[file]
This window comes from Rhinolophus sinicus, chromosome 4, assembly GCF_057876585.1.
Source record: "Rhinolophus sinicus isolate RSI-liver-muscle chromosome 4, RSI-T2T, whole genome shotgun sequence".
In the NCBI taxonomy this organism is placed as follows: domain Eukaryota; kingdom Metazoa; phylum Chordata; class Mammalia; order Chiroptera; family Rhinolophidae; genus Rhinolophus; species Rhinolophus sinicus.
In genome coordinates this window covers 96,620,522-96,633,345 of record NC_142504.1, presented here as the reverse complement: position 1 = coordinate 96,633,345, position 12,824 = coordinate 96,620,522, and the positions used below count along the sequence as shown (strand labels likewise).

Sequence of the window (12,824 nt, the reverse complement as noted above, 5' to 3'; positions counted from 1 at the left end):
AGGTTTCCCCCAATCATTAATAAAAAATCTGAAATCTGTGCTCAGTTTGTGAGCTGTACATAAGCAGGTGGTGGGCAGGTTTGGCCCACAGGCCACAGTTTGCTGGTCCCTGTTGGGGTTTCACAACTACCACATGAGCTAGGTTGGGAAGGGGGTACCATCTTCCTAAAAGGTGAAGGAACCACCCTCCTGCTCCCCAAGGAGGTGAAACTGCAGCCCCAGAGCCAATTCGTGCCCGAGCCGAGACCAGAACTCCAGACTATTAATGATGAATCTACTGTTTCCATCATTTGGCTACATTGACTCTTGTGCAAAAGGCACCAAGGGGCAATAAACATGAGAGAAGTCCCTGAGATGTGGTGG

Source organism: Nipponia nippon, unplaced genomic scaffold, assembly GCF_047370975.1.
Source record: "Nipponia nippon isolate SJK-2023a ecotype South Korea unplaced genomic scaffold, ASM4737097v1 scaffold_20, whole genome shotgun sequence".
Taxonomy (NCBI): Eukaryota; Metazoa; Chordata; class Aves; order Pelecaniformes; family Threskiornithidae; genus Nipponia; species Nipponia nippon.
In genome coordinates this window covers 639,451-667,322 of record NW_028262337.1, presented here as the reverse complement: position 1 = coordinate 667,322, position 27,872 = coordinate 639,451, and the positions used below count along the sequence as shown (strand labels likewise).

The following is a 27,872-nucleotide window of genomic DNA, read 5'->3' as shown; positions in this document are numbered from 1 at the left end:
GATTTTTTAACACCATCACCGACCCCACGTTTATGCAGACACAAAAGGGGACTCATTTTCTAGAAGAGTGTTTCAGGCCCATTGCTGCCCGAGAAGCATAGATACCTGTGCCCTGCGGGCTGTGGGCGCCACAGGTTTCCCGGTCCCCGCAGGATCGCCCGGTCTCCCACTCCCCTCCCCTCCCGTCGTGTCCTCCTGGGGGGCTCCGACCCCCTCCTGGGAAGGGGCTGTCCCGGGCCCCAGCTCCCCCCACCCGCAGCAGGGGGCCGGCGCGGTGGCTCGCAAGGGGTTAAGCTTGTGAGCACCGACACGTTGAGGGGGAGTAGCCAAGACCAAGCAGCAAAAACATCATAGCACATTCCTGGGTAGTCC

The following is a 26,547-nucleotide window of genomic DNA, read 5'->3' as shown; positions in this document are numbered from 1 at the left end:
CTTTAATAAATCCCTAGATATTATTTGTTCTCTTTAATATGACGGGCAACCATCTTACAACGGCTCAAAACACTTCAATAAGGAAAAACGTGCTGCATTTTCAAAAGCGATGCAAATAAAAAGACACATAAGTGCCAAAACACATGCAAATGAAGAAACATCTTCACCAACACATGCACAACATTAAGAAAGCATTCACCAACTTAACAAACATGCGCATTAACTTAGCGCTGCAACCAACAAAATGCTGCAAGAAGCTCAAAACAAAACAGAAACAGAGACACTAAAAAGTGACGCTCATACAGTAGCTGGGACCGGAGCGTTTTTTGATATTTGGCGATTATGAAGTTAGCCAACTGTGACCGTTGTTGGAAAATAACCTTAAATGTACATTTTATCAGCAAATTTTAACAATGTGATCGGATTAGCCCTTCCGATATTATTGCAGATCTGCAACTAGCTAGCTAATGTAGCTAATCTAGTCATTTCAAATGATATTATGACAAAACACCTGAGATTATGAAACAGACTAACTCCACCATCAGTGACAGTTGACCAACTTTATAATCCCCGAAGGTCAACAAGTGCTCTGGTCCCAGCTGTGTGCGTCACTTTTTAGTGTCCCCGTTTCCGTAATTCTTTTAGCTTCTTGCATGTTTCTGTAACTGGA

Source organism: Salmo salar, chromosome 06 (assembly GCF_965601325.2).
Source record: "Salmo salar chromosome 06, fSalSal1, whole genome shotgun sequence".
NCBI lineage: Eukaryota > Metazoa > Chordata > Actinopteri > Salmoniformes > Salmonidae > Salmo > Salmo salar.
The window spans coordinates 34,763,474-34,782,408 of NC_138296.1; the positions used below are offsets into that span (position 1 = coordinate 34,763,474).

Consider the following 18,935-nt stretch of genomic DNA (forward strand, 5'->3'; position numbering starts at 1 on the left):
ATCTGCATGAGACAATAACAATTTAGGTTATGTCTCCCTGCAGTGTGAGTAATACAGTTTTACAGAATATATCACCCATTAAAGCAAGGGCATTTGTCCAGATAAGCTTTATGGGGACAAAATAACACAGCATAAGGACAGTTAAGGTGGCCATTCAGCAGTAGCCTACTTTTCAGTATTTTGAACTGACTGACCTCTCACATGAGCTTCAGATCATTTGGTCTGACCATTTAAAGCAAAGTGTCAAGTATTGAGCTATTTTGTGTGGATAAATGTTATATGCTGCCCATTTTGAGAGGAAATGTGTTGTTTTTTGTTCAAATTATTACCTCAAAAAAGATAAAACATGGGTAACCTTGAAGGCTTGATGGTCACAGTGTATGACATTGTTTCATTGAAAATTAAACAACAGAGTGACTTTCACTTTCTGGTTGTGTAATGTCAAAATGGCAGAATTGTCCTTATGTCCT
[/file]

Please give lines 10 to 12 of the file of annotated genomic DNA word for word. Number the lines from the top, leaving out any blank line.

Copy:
In genome coordinates this window covers 639,451-667,322 of record NW_028262337.1, presented here as the reverse complement: position 1 = coordinate 667,322, position 27,872 = coordinate 639,451, and the positions used below count along the sequence as shown (strand labels likewise).

The following is a 27,872-nucleotide window of genomic DNA, read 5'->3' as shown; positions in this document are numbered from 1 at the left end:
GATTTTTTAACACCATCACCGACCCCACGTTTATGCAGACACAAAAGGGGACTCATTTTCTAGAAGAGTGTTTCAGGCCCATTGCTGCCCGAGAAGCATAGATACCTGTGCCCTGCGGGCTGTGGGCGCCACAGGTTTCCCGGTCCCCGCAGGATCGCCCGGTCTCCCACTCCCCTCCCCTCCCGTCGTGTCCTCCTGGGGGGCTCCGACCCCCTCCTGGGAAGGGGCTGTCCCGGGCCCCAGCTCCCCCCACCCGCAGCAGGGGGCCGGCGCGGTGGCTCGCAAGGGGTTAAGCTTGTGAGCACCGACACGTTGAGGGGGAGTAGCCAAGACCAAGCAGCAAAAACATCATAGCACATTCCTGGGTAGTCC